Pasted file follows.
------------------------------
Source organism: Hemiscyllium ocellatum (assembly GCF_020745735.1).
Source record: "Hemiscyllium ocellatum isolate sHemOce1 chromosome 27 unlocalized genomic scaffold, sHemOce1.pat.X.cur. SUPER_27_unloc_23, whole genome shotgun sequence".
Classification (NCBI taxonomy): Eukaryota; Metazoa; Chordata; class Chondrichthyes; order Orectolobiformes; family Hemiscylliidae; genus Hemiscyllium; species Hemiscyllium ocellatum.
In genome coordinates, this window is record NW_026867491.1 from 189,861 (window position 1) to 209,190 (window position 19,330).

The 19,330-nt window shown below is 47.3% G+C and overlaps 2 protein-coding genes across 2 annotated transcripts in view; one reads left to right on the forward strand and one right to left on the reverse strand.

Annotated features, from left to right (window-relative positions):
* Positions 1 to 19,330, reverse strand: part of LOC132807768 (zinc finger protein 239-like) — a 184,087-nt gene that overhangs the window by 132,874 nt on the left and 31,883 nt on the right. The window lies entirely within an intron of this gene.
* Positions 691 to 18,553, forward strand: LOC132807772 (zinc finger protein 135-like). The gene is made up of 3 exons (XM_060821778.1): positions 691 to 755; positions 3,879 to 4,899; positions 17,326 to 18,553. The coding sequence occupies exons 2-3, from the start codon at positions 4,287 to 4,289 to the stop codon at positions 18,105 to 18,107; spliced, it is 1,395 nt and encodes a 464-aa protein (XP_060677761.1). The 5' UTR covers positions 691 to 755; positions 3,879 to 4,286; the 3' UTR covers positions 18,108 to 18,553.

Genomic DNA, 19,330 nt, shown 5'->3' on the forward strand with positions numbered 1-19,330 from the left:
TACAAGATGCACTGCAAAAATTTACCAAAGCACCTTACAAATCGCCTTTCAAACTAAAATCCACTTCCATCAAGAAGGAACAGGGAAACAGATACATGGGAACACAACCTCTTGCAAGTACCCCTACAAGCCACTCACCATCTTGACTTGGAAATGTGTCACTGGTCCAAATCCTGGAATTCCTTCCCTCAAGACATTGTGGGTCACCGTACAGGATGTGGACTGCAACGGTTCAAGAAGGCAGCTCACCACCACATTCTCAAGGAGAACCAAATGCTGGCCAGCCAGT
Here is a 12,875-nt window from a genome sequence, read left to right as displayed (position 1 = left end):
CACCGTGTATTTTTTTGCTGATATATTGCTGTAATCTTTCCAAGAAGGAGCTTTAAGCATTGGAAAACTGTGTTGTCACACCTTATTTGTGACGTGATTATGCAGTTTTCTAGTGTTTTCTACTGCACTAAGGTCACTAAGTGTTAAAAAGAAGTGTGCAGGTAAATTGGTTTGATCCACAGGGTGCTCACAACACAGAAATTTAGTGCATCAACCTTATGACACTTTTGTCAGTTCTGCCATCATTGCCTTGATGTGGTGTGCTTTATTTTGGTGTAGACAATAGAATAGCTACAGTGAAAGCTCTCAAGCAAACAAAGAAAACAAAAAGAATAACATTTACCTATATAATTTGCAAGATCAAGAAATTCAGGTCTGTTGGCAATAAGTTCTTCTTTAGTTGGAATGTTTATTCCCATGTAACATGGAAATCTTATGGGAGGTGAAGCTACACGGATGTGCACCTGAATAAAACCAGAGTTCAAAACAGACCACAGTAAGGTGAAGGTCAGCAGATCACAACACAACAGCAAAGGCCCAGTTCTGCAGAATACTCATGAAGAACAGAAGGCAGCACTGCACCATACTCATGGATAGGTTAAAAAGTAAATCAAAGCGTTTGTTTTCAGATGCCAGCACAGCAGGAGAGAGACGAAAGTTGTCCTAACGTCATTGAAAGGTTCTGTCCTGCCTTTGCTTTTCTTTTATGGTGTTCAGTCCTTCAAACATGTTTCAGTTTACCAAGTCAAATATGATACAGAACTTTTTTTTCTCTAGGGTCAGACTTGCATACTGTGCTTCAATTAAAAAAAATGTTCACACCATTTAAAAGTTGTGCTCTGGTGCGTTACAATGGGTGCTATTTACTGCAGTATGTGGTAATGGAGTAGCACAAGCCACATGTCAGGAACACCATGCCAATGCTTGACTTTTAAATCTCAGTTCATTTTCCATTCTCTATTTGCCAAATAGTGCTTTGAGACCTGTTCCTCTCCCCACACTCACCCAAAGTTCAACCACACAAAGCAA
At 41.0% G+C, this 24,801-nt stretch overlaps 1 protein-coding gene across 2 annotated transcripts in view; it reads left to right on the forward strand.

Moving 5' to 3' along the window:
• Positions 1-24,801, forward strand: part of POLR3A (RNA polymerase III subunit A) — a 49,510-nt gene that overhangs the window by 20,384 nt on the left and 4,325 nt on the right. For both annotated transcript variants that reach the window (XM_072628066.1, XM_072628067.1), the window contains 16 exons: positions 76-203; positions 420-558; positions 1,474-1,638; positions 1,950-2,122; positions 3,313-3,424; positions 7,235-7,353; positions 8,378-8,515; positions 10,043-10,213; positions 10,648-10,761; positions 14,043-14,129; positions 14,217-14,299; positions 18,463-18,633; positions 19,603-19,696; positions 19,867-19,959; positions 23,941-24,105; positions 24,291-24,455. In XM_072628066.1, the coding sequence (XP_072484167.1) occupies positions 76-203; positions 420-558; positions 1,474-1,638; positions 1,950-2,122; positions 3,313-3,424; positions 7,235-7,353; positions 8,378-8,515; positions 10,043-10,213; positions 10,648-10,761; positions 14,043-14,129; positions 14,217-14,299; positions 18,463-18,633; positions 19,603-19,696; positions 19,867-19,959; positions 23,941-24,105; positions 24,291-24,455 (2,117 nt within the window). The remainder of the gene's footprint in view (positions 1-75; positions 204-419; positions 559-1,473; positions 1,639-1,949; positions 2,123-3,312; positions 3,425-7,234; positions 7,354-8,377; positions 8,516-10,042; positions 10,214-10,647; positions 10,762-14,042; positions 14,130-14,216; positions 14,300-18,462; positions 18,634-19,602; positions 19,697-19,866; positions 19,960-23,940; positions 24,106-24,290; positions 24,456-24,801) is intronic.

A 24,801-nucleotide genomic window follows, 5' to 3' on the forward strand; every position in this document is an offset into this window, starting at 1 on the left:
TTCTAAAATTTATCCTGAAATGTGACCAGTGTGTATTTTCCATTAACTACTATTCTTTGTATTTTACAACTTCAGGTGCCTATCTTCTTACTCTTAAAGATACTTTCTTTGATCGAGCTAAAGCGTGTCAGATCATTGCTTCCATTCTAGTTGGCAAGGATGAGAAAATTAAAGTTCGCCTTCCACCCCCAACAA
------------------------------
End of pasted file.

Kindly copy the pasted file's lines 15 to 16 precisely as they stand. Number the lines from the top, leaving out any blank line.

• Positions 1-24,801, forward strand: part of POLR3A (RNA polymerase III subunit A) — a 49,510-nt gene that overhangs the window by 20,384 nt on the left and 4,325 nt on the right. For both annotated transcript variants that reach the window (XM_072628066.1, XM_072628067.1), the window contains 16 exons: positions 76-203; positions 420-558; positions 1,474-1,638; positions 1,950-2,122; positions 3,313-3,424; positions 7,235-7,353; positions 8,378-8,515; positions 10,043-10,213; positions 10,648-10,761; positions 14,043-14,129; positions 14,217-14,299; positions 18,463-18,633; positions 19,603-19,696; positions 19,867-19,959; positions 23,941-24,105; positions 24,291-24,455. In XM_072628066.1, the coding sequence (XP_072484167.1) occupies positions 76-203; positions 420-558; positions 1,474-1,638; positions 1,950-2,122; positions 3,313-3,424; positions 7,235-7,353; positions 8,378-8,515; positions 10,043-10,213; positions 10,648-10,761; positions 14,043-14,129; positions 14,217-14,299; positions 18,463-18,633; positions 19,603-19,696; positions 19,867-19,959; positions 23,941-24,105; positions 24,291-24,455 (2,117 nt within the window). The remainder of the gene's footprint in view (positions 1-75; positions 204-419; positions 559-1,473; positions 1,639-1,949; positions 2,123-3,312; positions 3,425-7,234; positions 7,354-8,377; positions 8,516-10,042; positions 10,214-10,647; positions 10,762-14,042; positions 14,130-14,216; positions 14,300-18,462; positions 18,634-19,602; positions 19,697-19,866; positions 19,960-23,940; positions 24,106-24,290; positions 24,456-24,801) is intronic.

A 24,801-nucleotide genomic window follows, 5' to 3' on the forward strand; every position in this document is an offset into this window, starting at 1 on the left: